WHITEVILLE, N.C. -- Joseph Sledge has maintained his innocence for the nearly 40 years he's been locked up.
For the same number of years, the physical evidence key to his exoneration remained locked up in what's known as Vault #1--the place in the Columbus County, N.C. Clerk of Courts office that holds evidence for old cases.
Still, Sledge carries no bitterness.
"When you're conscious of something you didn't do, you can live with yourself," Sledge told reporters in the minutes after walking away from the county jail. "It's between you and your maker. That's the reality of the matter."
On Friday, the 70-year-old North Carolina man was freed, exonerated of a 1976 double murder and rape in which newly tested DNA evidence proves he did not commit. The case may now be re-opened in hopes of finding out who killed Josephine and Aileen Davis, the 74-year-old mother and 53-year-old daughter who were brutally murdered in their Elizabethtown home.
A three-judge panel heard testimony and impact statements from the clerk who was present when the evidence was discovered, the Texas DNA expert who confirmed the crime scene evidence did not match up with Sledge, and a family member of the two women who lost their lives in a horrific way.
Chris Mumma, the defense attorney who has worked on Sledge's case for the past decade, held back anger in the courtroom during her closing argument.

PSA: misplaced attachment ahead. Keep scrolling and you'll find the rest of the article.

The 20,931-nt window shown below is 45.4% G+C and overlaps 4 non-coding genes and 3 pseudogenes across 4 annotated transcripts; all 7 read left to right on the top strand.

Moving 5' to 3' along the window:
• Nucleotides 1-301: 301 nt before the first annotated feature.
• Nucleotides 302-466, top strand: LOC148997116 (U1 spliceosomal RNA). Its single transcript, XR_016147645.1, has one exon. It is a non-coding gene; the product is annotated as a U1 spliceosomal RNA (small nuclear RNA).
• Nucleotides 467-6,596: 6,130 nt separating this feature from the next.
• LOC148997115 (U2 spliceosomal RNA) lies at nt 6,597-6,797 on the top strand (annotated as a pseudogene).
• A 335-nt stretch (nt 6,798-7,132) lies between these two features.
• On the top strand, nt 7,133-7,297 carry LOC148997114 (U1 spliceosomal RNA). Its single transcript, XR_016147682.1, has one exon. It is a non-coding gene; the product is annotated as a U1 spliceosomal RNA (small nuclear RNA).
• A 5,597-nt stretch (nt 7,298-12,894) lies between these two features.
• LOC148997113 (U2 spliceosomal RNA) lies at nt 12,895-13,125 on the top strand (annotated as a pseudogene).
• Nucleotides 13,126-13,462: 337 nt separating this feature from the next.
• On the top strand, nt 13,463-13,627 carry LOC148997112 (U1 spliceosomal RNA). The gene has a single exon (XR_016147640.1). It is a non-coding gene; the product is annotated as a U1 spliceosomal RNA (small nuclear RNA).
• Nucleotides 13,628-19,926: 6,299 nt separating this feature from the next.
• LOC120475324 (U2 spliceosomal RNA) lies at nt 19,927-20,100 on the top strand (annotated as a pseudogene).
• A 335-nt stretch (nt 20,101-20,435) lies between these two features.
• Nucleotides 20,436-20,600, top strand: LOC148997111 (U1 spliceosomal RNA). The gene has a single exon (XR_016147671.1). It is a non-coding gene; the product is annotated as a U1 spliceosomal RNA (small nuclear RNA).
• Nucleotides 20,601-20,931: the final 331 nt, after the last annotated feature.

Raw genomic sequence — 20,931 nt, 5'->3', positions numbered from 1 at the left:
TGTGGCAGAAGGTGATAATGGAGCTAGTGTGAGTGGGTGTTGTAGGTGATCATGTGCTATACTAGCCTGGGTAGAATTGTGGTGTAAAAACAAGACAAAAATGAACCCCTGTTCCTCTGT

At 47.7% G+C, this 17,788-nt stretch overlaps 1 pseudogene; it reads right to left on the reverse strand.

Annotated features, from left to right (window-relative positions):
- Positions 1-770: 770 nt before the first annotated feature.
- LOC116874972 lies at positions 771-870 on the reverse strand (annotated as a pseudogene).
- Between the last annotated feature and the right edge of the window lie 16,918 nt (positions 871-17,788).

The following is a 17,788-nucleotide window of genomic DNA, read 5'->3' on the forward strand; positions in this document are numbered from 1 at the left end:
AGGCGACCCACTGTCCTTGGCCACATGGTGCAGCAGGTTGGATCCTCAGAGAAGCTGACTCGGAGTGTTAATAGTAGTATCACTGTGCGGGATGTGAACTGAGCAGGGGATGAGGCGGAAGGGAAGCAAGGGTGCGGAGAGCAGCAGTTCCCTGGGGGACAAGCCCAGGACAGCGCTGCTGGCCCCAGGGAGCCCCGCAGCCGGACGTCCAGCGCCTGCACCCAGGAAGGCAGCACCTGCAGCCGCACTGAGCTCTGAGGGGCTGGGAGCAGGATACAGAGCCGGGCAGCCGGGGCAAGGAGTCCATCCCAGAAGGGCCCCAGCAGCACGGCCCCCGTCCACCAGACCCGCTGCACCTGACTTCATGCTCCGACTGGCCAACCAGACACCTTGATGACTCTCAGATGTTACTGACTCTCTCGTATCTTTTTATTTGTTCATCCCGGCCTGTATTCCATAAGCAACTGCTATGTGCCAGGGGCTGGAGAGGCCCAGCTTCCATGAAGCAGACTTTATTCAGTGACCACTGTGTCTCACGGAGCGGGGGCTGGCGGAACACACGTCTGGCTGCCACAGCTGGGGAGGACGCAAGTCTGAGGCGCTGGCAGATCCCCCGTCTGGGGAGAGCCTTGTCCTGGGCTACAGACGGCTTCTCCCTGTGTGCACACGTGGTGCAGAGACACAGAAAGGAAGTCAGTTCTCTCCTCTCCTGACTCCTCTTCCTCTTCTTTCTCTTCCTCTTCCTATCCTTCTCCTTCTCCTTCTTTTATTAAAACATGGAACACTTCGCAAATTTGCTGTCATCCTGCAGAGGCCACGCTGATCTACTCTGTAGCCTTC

"This has not been an easy battle," Mumma said once Sledge left the jail with his family. "I have to say my hope and faith has been shattered."
Friday's hearing reiterated facts a jury never heard in 1978 including how neither the fingerprints nor the bloody footprints nor the pubic hair found at the crime scene matched Joseph Sledge.
That jury only heard from two inmates who claimed Sledge had confessed to the killings. Those inmates would later split a $5,000 reward from the state for their testimony.
When Sledge was named a suspect in the case, he had escaped from prison where he was serving a sentence for larceny-stealing clothes. An inmate beat him up and tried to get away. As he traveled through Elizabethtown, the Davis women were being attacked.
In 1979, Sledge would request an appeal to the murder and rape convictions. He knew the real killer was on the streets.
That would be followed by more than two dozen motions for the state to take another look. Then in 2003, Sledge wrote them a handwritten letter asking someone to locate that physical evidence he knew would set him free. A series of similar court-ordered requests would follow from the state's Innocence Inquiry Commission, which took on Sledge's case in the mid-2000s.
Rita Batchelor, the Columbus County Clerk of Court, was one of the staff members who was tasked with finding the missing evidence requested. Time and time again, she said they searched to no avail. An "extensive search would have had to be done," Batchelor said.
"We just couldn't find anything," she testified. "I think there was just a lot of confusion as to who had what."